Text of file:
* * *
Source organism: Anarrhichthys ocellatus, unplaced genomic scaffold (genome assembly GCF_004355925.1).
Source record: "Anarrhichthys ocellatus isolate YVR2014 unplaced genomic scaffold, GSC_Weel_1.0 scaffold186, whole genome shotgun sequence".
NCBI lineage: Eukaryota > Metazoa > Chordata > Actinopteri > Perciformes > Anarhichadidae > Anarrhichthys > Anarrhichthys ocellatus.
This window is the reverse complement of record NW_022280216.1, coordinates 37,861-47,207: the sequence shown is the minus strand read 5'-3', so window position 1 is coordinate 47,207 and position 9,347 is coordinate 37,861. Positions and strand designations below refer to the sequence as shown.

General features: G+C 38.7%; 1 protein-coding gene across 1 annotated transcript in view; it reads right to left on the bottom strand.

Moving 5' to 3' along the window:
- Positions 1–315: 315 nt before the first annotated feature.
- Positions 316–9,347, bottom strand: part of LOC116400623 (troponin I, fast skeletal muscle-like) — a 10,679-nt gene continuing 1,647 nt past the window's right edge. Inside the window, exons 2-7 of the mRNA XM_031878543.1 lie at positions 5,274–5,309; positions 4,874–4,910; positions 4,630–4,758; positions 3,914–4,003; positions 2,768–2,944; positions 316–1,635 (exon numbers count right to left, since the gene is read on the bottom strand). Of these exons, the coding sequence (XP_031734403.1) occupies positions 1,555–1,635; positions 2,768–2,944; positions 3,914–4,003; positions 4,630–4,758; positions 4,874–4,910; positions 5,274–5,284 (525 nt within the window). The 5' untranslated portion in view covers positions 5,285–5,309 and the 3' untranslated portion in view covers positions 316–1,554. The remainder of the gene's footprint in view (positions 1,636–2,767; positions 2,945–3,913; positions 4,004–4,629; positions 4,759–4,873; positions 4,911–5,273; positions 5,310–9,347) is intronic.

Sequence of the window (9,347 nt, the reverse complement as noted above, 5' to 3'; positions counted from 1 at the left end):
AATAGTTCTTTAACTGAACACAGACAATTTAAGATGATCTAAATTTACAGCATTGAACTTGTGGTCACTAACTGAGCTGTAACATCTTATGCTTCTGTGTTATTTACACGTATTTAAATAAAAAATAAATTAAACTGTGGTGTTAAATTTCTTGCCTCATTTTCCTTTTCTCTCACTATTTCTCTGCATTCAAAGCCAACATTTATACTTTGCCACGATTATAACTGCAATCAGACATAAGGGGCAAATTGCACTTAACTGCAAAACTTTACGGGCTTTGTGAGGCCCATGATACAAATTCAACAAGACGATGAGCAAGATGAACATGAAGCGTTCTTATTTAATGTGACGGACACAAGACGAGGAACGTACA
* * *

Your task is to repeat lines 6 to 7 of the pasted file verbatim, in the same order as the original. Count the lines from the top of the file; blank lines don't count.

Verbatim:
Moving 5' to 3' along the window:
- Positions 1–315: 315 nt before the first annotated feature.